I have been using a few smart devices from iLinktek, Gosund and the latest Onforu (mostly light-related devices, but also a smart plug), all using the Smart Life app, so I decided to add this application under the Home Assistant. There are a few prerequisites: you need to have the smart devices already added to the Smart Life app and you will have to create an account on the Tuya IoT Platform. That’s because the app credentials will not work on the Tuya IoT platform, so you need to create a Project.

1. Log into the platform and you should be greeted by the GUI.

2. Go to Cloud > Development and click on the ‘Create Cloud Project’ button from the right side of the window.

3. Set the Project Name (whichever you like), select the Industry (Smart Home), the Development Method as Smart Home and, as for Data Center, choose the one closer to where you are located.

Preparing everything on the Tuya platform.

4. The Configuration Wizard will now ask which API Services to Authorize and you need to make sure that you push the ‘Device Status Notification’ to the right section. Click Authorize.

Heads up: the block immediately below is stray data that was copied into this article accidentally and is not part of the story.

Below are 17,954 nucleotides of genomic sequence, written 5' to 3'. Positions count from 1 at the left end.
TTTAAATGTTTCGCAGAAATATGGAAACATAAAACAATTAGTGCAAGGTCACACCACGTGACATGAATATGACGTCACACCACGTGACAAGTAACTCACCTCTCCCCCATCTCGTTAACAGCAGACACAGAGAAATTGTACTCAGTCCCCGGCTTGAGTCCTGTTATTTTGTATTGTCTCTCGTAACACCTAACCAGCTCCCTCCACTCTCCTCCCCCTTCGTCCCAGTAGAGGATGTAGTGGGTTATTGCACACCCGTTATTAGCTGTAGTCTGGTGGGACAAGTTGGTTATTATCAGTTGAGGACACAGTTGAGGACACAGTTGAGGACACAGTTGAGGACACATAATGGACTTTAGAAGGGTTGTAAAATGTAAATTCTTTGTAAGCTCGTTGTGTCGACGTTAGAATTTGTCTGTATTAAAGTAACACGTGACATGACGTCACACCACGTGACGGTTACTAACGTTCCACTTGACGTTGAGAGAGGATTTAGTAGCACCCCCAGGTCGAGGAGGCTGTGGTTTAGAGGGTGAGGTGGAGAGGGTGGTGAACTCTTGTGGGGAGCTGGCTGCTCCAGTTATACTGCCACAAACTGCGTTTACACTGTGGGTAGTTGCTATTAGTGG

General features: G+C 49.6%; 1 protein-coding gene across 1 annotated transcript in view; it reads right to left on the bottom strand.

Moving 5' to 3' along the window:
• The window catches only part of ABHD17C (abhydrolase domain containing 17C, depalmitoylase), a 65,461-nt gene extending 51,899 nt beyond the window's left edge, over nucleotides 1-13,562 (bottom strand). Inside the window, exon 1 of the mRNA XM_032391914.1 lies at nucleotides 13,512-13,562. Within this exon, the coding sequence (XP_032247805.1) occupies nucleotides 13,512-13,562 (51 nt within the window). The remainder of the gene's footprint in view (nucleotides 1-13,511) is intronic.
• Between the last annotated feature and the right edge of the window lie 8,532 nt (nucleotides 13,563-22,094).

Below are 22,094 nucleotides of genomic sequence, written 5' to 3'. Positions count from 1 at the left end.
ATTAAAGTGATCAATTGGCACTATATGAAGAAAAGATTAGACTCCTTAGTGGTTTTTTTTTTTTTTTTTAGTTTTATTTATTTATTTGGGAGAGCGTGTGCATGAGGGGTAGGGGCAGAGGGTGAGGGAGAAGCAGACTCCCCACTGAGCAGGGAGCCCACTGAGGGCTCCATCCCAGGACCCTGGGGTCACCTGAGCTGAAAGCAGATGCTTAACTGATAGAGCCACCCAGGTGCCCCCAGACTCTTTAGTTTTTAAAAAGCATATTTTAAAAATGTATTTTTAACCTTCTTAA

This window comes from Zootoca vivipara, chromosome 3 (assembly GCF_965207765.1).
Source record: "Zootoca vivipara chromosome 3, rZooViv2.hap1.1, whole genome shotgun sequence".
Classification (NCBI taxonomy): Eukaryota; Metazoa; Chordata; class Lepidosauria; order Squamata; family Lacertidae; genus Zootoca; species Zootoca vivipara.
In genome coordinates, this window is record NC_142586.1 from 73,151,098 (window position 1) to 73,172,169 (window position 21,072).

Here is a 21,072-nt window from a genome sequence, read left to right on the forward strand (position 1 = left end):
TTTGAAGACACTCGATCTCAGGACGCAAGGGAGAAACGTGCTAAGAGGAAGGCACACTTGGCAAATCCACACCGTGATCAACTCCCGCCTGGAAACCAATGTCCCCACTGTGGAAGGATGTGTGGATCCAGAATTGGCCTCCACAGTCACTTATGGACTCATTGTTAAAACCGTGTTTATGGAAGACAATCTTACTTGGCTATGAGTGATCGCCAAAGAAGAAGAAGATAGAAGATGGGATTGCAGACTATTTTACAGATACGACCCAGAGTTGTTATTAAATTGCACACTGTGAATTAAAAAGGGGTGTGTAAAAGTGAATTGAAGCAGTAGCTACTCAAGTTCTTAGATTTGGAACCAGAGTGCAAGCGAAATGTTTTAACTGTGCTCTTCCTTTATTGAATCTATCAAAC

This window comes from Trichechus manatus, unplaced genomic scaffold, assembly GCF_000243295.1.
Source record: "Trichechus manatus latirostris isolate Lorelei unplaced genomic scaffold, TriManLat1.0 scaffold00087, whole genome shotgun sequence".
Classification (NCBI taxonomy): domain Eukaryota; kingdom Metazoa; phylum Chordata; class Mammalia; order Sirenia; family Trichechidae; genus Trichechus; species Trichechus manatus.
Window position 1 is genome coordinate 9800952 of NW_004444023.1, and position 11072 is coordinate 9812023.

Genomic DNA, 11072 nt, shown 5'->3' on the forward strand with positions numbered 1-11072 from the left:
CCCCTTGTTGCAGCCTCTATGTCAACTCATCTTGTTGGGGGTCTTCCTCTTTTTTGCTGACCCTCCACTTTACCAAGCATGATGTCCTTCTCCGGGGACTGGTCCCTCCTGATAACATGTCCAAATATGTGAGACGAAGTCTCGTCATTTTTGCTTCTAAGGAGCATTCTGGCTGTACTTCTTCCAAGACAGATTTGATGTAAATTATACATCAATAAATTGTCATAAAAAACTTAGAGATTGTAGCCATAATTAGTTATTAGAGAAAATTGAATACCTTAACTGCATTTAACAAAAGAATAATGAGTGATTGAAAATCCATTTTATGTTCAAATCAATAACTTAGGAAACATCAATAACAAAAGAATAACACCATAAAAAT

Make sure that the ‘Device Status Notification’ is moved to the right side.

5. While Still being under Cloud-Development section, click on Devices and you should be able to see the Link Tuya Account tab. Click on the ‘Add App Account button’.

6. A QR code will appear in the middle and you will need to scan it on the app: open the Smart Home app, click on the Profile icon (bottom right) and at the top right corner, there’s going to be an icon resembling a square with a line in the middle – click it to open the camera and scan the QR code.